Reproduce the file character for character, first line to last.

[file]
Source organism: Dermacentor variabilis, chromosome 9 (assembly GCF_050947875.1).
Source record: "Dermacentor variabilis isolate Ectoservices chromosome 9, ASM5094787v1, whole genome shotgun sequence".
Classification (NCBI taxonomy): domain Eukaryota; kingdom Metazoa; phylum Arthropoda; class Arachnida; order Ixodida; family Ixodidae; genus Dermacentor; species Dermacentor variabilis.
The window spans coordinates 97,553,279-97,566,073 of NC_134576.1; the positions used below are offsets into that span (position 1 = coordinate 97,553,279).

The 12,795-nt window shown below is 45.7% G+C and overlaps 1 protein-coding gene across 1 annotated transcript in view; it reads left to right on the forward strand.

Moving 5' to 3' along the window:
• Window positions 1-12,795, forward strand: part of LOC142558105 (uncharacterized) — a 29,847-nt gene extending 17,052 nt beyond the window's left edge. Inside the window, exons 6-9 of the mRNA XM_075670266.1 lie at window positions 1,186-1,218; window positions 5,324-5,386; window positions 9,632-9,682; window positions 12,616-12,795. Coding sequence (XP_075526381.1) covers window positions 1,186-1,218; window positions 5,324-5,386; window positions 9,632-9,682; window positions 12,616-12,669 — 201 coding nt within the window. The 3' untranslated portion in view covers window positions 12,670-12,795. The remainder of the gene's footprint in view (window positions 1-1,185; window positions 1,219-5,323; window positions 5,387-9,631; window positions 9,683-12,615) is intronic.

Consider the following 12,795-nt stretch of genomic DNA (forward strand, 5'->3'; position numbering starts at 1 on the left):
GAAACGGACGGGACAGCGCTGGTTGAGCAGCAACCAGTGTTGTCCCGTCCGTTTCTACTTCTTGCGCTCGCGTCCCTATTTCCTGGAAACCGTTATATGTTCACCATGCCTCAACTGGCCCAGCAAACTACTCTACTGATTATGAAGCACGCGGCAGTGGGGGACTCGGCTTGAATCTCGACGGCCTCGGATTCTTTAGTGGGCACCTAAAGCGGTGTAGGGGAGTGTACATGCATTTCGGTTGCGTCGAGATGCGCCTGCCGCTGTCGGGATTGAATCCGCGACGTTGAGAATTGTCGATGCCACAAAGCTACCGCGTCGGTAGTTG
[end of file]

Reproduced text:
Source organism: Dermacentor variabilis, chromosome 9 (assembly GCF_050947875.1).
Source record: "Dermacentor variabilis isolate Ectoservices chromosome 9, ASM5094787v1, whole genome shotgun sequence".
Classification (NCBI taxonomy): domain Eukaryota; kingdom Metazoa; phylum Arthropoda; class Arachnida; order Ixodida; family Ixodidae; genus Dermacentor; species Dermacentor variabilis.
The window spans coordinates 97,553,279-97,566,073 of NC_134576.1; the positions used below are offsets into that span (position 1 = coordinate 97,553,279).

The 12,795-nt window shown below is 45.7% G+C and overlaps 1 protein-coding gene across 1 annotated transcript in view; it reads left to right on the forward strand.

Moving 5' to 3' along the window:
• Window positions 1-12,795, forward strand: part of LOC142558105 (uncharacterized) — a 29,847-nt gene extending 17,052 nt beyond the window's left edge. Inside the window, exons 6-9 of the mRNA XM_075670266.1 lie at window positions 1,186-1,218; window positions 5,324-5,386; window positions 9,632-9,682; window positions 12,616-12,795. Coding sequence (XP_075526381.1) covers window positions 1,186-1,218; window positions 5,324-5,386; window positions 9,632-9,682; window positions 12,616-12,669 — 201 coding nt within the window. The 3' untranslated portion in view covers window positions 12,670-12,795. The remainder of the gene's footprint in view (window positions 1-1,185; window positions 1,219-5,323; window positions 5,387-9,631; window positions 9,683-12,615) is intronic.

Consider the following 12,795-nt stretch of genomic DNA (forward strand, 5'->3'; position numbering starts at 1 on the left):
GAAACGGACGGGACAGCGCTGGTTGAGCAGCAACCAGTGTTGTCCCGTCCGTTTCTACTTCTTGCGCTCGCGTCCCTATTTCCTGGAAACCGTTATATGTTCACCATGCCTCAACTGGCCCAGCAAACTACTCTACTGATTATGAAGCACGCGGCAGTGGGGGACTCGGCTTGAATCTCGACGGCCTCGGATTCTTTAGTGGGCACCTAAAGCGGTGTAGGGGAGTGTACATGCATTTCGGTTGCGTCGAGATGCGCCTGCCGCTGTCGGGATTGAATCCGCGACGTTGAGAATTGTCGATGCCACAAAGCTACCGCGTCGGTAGTTG